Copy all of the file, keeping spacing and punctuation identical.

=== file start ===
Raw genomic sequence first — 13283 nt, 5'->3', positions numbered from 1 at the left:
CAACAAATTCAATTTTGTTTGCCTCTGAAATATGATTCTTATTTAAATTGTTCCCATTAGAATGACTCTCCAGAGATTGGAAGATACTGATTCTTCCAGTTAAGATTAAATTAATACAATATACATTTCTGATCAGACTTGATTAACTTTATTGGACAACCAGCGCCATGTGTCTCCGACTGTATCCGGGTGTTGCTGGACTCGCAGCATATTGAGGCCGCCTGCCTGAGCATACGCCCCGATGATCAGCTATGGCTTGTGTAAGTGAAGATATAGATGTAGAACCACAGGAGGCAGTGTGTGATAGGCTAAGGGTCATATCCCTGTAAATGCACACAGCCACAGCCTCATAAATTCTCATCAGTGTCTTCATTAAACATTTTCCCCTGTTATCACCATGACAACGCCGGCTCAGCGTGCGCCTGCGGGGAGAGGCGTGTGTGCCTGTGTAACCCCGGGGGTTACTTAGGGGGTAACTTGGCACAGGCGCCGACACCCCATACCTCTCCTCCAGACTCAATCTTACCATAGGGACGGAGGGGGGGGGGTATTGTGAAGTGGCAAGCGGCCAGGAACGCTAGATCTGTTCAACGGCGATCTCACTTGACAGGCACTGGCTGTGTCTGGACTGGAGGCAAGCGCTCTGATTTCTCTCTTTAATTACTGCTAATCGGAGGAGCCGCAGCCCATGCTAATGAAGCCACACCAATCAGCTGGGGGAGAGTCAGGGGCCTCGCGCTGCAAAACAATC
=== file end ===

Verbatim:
Raw genomic sequence first — 13283 nt, 5'->3', positions numbered from 1 at the left:
CAACAAATTCAATTTTGTTTGCCTCTGAAATATGATTCTTATTTAAATTGTTCCCATTAGAATGACTCTCCAGAGATTGGAAGATACTGATTCTTCCAGTTAAGATTAAATTAATACAATATACATTTCTGATCAGACTTGATTAACTTTATTGGACAACCAGCGCCATGTGTCTCCGACTGTATCCGGGTGTTGCTGGACTCGCAGCATATTGAGGCCGCCTGCCTGAGCATACGCCCCGATGATCAGCTATGGCTTGTGTAAGTGAAGATATAGATGTAGAACCACAGGAGGCAGTGTGTGATAGGCTAAGGGTCATATCCCTGTAAATGCACACAGCCACAGCCTCATAAATTCTCATCAGTGTCTTCATTAAACATTTTCCCCTGTTATCACCATGACAACGCCGGCTCAGCGTGCGCCTGCGGGGAGAGGCGTGTGTGCCTGTGTAACCCCGGGGGTTACTTAGGGGGTAACTTGGCACAGGCGCCGACACCCCATACCTCTCCTCCAGACTCAATCTTACCATAGGGACGGAGGGGGGGGGGTATTGTGAAGTGGCAAGCGGCCAGGAACGCTAGATCTGTTCAACGGCGATCTCACTTGACAGGCACTGGCTGTGTCTGGACTGGAGGCAAGCGCTCTGATTTCTCTCTTTAATTACTGCTAATCGGAGGAGCCGCAGCCCATGCTAATGAAGCCACACCAATCAGCTGGGGGAGAGTCAGGGGCCTCGCGCTGCAAAACAATC